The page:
Theoretical Computer Science B: Logics, January 1996.
An operational model of nondeterministic processes coupled with a novel theory of divergence is presented. The operational model represents internal nondeterminism without using explicit internal transitions. Here the notion of internal state effectively replaces the familiar notion of internal transition, giving rise to an alternative operational view of processes: the weak process. Roughly, a weak process is a collection of stable internal states together with a set of transitions each of which is defined from an internal state to another weak process. Internal nondeterminism arises from such refinement of processes into multiple internal states.A simple extension to the basic weak process model gives rise to an elaborate operational theory of divergence. According to this theory, the ability of a process to undertake an infinite internal computation which is pathological, or persistent, is distinguished from its ability to undertake an infinite internal computation which is not. Although applicable to process algebraic languages with an internal action construct, the resulting model is most suitable for supplying operational semantics to process algebras which express internal nondeterminism by an internal choice construct. The distinction between the two forms of divergence is in particular taken into account when the hiding construct of such a process algebra is assigned a weak process semantics.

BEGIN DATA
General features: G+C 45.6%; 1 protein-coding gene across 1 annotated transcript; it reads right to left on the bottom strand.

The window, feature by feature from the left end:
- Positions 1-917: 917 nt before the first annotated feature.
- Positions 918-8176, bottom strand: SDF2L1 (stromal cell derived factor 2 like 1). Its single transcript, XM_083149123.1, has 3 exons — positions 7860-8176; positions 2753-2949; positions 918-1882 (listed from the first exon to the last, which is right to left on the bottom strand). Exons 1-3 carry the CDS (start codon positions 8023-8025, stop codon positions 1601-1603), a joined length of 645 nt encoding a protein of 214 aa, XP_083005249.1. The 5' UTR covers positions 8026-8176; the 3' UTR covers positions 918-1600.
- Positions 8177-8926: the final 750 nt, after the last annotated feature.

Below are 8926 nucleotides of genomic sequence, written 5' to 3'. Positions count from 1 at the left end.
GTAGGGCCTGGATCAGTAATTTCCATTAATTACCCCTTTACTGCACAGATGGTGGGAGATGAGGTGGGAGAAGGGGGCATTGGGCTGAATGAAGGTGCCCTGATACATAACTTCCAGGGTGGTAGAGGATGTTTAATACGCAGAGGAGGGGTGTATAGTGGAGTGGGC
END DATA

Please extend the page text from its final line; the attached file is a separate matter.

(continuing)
Semantics and Theory of Programming160 (1996): 271–317.